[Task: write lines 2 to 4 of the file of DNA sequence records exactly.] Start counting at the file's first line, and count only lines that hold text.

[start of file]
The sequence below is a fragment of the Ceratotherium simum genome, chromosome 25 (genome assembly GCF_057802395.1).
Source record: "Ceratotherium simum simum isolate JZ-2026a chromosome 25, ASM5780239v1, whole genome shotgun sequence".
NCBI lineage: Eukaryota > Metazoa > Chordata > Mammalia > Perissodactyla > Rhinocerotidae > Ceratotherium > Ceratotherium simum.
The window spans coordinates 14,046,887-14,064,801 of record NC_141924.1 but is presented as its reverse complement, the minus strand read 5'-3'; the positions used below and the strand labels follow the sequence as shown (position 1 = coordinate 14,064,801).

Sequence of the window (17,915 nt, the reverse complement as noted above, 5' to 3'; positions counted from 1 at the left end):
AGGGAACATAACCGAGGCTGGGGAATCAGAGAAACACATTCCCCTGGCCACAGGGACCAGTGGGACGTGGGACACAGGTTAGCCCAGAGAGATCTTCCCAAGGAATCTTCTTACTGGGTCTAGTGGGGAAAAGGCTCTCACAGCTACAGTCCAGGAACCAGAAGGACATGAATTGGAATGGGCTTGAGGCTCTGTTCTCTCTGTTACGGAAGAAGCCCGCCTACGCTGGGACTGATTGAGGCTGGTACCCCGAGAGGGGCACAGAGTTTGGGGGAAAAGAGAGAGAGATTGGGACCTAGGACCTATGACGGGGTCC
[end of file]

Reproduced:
Source record: "Ceratotherium simum simum isolate JZ-2026a chromosome 25, ASM5780239v1, whole genome shotgun sequence".
NCBI lineage: Eukaryota > Metazoa > Chordata > Mammalia > Perissodactyla > Rhinocerotidae > Ceratotherium > Ceratotherium simum.
The window spans coordinates 14,046,887-14,064,801 of record NC_141924.1 but is presented as its reverse complement, the minus strand read 5'-3'; the positions used below and the strand labels follow the sequence as shown (position 1 = coordinate 14,064,801).